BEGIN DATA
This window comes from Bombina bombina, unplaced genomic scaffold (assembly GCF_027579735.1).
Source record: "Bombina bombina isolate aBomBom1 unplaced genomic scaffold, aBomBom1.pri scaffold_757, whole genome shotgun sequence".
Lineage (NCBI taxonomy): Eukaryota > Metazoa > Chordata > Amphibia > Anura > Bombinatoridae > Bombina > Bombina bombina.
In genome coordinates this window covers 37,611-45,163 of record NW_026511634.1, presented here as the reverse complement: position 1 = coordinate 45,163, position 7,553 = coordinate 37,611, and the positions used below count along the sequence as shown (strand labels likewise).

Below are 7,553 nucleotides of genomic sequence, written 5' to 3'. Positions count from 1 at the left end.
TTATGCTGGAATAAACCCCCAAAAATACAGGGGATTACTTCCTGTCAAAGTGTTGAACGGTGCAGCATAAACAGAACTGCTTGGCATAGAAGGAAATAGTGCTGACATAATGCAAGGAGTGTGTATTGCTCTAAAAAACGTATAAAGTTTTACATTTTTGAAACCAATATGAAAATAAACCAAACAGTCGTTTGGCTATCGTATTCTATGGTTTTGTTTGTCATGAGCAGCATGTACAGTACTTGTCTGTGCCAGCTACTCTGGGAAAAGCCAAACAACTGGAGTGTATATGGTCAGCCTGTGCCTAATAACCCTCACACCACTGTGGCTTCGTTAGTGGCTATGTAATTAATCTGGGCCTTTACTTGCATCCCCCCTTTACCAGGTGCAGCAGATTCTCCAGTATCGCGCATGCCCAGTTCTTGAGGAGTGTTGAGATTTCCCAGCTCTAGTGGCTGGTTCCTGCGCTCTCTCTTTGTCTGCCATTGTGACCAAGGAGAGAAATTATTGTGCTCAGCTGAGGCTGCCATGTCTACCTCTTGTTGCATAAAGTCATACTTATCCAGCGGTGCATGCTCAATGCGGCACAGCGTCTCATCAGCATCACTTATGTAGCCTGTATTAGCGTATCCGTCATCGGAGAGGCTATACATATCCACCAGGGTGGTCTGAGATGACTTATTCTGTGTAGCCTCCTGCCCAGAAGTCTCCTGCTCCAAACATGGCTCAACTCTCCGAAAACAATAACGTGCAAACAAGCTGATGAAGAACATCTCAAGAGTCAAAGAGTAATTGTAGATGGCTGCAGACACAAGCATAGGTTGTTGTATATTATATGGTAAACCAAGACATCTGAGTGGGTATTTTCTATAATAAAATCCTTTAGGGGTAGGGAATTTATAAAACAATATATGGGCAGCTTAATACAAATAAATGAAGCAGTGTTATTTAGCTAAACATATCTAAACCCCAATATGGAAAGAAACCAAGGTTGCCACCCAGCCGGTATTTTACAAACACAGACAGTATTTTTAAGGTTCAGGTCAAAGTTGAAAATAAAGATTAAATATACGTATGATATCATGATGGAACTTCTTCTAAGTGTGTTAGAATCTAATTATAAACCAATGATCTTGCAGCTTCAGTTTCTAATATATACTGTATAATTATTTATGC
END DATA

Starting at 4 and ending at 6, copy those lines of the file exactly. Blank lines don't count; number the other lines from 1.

In genome coordinates this window covers 37,611-45,163 of record NW_026511634.1, presented here as the reverse complement: position 1 = coordinate 45,163, position 7,553 = coordinate 37,611, and the positions used below count along the sequence as shown (strand labels likewise).

Below are 7,553 nucleotides of genomic sequence, written 5' to 3'. Positions count from 1 at the left end.
TTATGCTGGAATAAACCCCCAAAAATACAGGGGATTACTTCCTGTCAAAGTGTTGAACGGTGCAGCATAAACAGAACTGCTTGGCATAGAAGGAAATAGTGCTGACATAATGCAAGGAGTGTGTATTGCTCTAAAAAACGTATAAAGTTTTACATTTTTGAAACCAATATGAAAATAAACCAAACAGTCGTTTGGCTATCGTATTCTATGGTTTTGTTTGTCATGAGCAGCATGTACAGTACTTGTCTGTGCCAGCTACTCTGGGAAAAGCCAAACAACTGGAGTGTATATGGTCAGCCTGTGCCTAATAACCCTCACACCACTGTGGCTTCGTTAGTGGCTATGTAATTAATCTGGGCCTTTACTTGCATCCCCCCTTTACCAGGTGCAGCAGATTCTCCAGTATCGCGCATGCCCAGTTCTTGAGGAGTGTTGAGATTTCCCAGCTCTAGTGGCTGGTTCCTGCGCTCTCTCTTTGTCTGCCATTGTGACCAAGGAGAGAAATTATTGTGCTCAGCTGAGGCTGCCATGTCTACCTCTTGTTGCATAAAGTCATACTTATCCAGCGGTGCATGCTCAATGCGGCACAGCGTCTCATCAGCATCACTTATGTAGCCTGTATTAGCGTATCCGTCATCGGAGAGGCTATACATATCCACCAGGGTGGTCTGAGATGACTTATTCTGTGTAGCCTCCTGCCCAGAAGTCTCCTGCTCCAAACATGGCTCAACTCTCCGAAAACAATAACGTGCAAACAAGCTGATGAAGAACATCTCAAGAGTCAAAGAGTAATTGTAGATGGCTGCAGACACAAGCATAGGTTGTTGTATATTATATGGTAAACCAAGACATCTGAGTGGGTATTTTCTATAATAAAATCCTTTAGGGGTAGGGAATTTATAAAACAATATATGGGCAGCTTAATACAAATAAATGAAGCAGTGTTATTTAGCTAAACATATCTAAACCCCAATATGGAAAGAAACCAAGGTTGCCACCCAGCCGGTATTTTACAAACACAGACAGTATTTTTAAGGTTCAGGTCAAAGTTGAAAATAAAGATTAAATATACGTATGATATCATGATGGAACTTCTTCTAAGTGTGTTAGAATCTAATTATAAACCAATGATCTTGCAGCTTCAGTTTCTAATATATACTGTATAATTATTTATGC